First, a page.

New technology for water purification

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Graphene water filter
By Michelle Robertson
The creators of a revolutionary new type of water filter say that it can rapidly turn highly polluted seawater into drinkable water. Using a type of graphene called Graphair, scientists from Australia claim to have found a way to provide the solution for billions of people around the world who don’t have access to safe drinking water. They say that their discovery is 99% more effective than conventional water filters. The lead author of the research team, Dong Han Seo of the Commonwealth Scientific and Industrial Research Organisation (CSIRO), explained that the filter can “replace the complex, time consuming and multi-stage processes currently needed with a single step."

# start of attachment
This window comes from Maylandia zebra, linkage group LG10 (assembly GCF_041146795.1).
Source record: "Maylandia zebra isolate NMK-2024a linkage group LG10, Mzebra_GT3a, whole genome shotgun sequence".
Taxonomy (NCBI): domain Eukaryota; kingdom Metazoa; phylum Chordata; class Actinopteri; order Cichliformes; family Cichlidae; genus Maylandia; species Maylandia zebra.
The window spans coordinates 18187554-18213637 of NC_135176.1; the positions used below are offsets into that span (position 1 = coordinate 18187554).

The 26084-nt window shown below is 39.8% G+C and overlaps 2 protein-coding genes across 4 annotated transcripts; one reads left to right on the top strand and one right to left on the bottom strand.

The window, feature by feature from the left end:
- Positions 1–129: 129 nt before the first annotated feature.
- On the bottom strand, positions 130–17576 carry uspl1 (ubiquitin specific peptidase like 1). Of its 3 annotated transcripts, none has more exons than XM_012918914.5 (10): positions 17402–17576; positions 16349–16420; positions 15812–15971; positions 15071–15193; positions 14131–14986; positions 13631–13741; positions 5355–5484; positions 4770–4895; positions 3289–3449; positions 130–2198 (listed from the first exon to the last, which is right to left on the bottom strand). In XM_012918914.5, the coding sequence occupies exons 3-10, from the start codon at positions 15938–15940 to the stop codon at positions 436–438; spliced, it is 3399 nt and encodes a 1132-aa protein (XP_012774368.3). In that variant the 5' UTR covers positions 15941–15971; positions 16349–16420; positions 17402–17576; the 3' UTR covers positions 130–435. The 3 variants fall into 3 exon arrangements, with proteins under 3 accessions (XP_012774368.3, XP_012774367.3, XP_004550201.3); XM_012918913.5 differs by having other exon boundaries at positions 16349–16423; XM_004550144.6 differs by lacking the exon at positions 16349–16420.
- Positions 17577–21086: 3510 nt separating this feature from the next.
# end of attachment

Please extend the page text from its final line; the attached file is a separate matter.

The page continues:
The key component of the filter is a coating of graphene film with “microscopic nanochannels” that allow water molecules to pass through, whilst stopping the larger molecules of pollutants. A water filtration membrane without this graphene film tends to get coated with contaminants, thus blocking the pores that allow the water to pass through. Graphair is a form of graphene made out of soybean oil. It is much less expensive and simpler to produce than other types of graphene, and that makes the project economically viable. This technology is being designed primarilly for seawater and industrial wastewater treatment plants, but the team at CSIRO believes that it could eventually be used for household and town-based water filtration systems as well.


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